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After-School Funding on Federal Chopping Block

February 27, 2008

Seattle, WA – School districts and after-school care providers are "ringing bells" in Washington today. They're worried there will be less federal money for after-school programs if Congress goes along with a $300 million cut being proposed by the Bush administration, which includes $4 million less for Washington state.

U.S. Education Secretary Margaret Spelling unveils a new plan today to give vouchers to parents to pay for after-school care, instead of helping to fund the after-school programs themselves.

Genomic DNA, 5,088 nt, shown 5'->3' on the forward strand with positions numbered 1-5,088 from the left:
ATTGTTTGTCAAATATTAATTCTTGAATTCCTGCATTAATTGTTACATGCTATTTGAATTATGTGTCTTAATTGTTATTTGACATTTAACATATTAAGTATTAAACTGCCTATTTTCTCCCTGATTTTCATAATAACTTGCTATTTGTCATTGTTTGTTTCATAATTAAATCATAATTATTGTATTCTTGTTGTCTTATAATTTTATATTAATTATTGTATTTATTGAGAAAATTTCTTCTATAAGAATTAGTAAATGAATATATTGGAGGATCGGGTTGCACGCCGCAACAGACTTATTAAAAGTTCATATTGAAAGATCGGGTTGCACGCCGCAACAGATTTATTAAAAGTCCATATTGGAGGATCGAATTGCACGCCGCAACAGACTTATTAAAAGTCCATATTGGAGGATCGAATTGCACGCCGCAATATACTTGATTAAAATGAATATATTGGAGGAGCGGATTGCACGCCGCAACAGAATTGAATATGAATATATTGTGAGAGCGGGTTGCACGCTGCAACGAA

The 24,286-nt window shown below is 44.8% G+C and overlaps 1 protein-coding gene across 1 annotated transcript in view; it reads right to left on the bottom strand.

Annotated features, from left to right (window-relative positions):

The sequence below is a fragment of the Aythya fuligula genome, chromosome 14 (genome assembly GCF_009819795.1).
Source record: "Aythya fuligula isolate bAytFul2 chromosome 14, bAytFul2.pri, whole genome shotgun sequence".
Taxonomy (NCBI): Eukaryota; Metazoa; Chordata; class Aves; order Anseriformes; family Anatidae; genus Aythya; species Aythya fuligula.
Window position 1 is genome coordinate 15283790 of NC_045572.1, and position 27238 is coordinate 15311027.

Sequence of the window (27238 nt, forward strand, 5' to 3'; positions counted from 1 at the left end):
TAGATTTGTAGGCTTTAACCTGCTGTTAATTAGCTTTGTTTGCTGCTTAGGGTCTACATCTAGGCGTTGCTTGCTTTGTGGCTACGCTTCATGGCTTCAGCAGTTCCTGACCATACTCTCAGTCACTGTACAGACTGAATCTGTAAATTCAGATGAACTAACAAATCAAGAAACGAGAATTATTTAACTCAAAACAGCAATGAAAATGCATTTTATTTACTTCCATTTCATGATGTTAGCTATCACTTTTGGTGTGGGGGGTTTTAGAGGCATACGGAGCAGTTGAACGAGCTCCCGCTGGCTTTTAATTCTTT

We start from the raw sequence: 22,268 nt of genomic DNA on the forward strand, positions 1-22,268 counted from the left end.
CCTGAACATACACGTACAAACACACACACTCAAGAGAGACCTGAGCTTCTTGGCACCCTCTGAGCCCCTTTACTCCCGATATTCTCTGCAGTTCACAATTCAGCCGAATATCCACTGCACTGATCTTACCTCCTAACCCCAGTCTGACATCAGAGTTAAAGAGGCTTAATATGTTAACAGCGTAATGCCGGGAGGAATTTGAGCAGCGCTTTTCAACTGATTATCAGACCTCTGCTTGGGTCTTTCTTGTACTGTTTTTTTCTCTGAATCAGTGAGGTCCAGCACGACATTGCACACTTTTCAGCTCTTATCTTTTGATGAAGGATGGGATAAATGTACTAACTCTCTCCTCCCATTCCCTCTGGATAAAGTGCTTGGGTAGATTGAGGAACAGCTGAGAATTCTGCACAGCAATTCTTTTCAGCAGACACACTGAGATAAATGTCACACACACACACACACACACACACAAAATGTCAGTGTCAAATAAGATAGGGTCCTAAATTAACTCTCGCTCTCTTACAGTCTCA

Janet Frieling, network director of the advocacy group School's Out Washington, says that would mean less after-school resources, in a state that already doesn't have enough.

"This is a huge switch in this program; we do not think it would be a good idea. It will really undermine the existing community partnerships that have been built; it will really pull the rug out from under a lot of quality programs."

Frieling estimates that, in Washington, after-school care will be available to 4,000 fewer children if the voucher system is implemented. She says the federal money now spent on after-school care amounts to about $75,000 per program, per year, and some programs won't survive without it.

"It is not a lot of money, but it helps to leverage a lot of community resources, and it brings in other partners to the table."

More on the issue is at www.afterschoolalliance.org.

Chris Thomas, Public News Service - WA